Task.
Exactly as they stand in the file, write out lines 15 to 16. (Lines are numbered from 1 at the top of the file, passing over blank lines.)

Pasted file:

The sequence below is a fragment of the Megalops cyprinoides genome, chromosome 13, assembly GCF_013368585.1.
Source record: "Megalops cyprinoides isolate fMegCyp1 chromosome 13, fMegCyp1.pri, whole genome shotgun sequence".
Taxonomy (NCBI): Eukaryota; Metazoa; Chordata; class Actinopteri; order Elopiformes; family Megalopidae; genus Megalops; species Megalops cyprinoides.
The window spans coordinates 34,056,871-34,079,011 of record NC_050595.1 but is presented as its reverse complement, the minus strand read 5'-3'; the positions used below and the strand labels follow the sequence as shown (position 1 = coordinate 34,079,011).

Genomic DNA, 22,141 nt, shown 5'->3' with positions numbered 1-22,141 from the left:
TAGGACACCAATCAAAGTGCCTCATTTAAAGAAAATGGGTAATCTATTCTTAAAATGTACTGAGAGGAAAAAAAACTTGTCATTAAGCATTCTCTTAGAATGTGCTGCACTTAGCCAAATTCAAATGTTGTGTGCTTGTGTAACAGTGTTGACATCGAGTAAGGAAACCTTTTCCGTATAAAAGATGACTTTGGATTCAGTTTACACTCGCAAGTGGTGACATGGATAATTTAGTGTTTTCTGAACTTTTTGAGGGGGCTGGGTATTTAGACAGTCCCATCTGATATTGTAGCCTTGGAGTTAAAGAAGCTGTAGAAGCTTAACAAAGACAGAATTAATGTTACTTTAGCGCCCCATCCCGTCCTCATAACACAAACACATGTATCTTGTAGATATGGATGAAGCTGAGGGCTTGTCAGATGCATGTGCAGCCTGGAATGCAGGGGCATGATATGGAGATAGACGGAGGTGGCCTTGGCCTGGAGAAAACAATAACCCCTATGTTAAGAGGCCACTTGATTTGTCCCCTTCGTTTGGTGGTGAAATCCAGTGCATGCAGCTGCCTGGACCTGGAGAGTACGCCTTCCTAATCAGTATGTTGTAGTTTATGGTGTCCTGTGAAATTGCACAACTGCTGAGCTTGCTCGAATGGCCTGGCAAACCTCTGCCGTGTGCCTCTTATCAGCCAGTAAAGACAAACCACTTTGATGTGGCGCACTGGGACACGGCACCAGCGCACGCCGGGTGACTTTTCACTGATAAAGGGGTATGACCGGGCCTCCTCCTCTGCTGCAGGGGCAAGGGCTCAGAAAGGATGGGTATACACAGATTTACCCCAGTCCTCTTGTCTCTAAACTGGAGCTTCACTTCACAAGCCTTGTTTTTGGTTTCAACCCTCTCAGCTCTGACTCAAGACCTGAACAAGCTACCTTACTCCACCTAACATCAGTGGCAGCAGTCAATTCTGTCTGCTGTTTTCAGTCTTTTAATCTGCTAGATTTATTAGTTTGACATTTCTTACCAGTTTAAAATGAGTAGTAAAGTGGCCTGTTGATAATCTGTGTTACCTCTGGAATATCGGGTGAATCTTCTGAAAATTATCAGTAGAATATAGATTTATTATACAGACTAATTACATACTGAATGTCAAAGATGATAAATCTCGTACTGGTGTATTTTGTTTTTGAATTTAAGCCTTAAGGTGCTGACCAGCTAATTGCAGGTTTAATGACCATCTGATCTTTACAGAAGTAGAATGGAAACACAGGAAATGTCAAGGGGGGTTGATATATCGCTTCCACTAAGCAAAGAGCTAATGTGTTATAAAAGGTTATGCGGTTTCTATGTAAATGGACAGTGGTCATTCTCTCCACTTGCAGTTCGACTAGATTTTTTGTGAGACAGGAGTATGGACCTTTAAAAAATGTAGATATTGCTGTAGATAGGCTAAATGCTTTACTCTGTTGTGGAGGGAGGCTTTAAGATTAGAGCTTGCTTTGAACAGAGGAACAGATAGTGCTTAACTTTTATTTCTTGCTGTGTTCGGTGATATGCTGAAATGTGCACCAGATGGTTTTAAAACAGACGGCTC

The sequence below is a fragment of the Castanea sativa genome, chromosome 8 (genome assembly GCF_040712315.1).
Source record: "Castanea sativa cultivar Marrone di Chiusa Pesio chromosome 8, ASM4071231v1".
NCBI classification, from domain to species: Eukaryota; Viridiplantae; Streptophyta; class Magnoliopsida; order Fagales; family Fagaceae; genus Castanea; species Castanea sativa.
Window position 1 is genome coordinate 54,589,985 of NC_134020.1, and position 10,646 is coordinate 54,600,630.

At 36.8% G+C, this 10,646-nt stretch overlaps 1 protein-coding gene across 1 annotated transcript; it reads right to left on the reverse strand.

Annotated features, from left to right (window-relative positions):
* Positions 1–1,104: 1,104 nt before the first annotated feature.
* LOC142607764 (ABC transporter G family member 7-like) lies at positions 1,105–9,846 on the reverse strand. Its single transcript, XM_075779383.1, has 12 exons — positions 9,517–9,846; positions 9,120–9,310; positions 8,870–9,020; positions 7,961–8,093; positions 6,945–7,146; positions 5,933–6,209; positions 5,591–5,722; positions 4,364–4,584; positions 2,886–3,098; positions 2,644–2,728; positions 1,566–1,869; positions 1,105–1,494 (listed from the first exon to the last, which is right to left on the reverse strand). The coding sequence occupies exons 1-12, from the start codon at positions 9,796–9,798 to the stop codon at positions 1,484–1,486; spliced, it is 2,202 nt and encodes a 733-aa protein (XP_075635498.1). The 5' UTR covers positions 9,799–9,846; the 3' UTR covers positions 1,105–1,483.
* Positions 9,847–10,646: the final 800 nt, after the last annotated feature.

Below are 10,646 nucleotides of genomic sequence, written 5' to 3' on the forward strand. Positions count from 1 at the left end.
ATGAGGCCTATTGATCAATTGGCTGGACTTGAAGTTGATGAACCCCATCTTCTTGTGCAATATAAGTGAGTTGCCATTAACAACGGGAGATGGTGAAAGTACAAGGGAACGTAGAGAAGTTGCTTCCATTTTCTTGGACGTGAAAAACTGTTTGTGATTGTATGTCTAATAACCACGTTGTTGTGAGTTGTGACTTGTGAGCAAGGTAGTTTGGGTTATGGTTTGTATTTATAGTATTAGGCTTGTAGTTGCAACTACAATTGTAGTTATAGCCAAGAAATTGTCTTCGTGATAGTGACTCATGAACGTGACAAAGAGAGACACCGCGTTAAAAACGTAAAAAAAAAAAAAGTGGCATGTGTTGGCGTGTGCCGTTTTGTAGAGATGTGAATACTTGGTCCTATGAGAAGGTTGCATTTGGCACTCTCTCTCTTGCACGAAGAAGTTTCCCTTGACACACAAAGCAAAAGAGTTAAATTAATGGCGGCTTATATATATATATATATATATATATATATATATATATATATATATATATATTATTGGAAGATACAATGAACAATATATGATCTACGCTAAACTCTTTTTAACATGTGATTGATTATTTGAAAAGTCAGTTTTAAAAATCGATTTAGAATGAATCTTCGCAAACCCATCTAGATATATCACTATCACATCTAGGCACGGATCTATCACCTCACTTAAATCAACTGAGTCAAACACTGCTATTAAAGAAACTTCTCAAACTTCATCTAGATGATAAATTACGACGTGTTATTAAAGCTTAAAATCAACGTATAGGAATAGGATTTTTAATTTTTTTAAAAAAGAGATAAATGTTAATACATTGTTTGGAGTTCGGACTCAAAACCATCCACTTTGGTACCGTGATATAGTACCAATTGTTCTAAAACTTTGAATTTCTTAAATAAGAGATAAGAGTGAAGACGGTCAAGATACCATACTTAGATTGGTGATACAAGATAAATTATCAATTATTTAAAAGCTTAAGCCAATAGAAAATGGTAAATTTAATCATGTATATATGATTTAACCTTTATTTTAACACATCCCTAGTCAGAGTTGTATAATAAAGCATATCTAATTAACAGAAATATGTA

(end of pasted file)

* Positions 9,847–10,646: the final 800 nt, after the last annotated feature.

Below are 10,646 nucleotides of genomic sequence, written 5' to 3' on the forward strand. Positions count from 1 at the left end.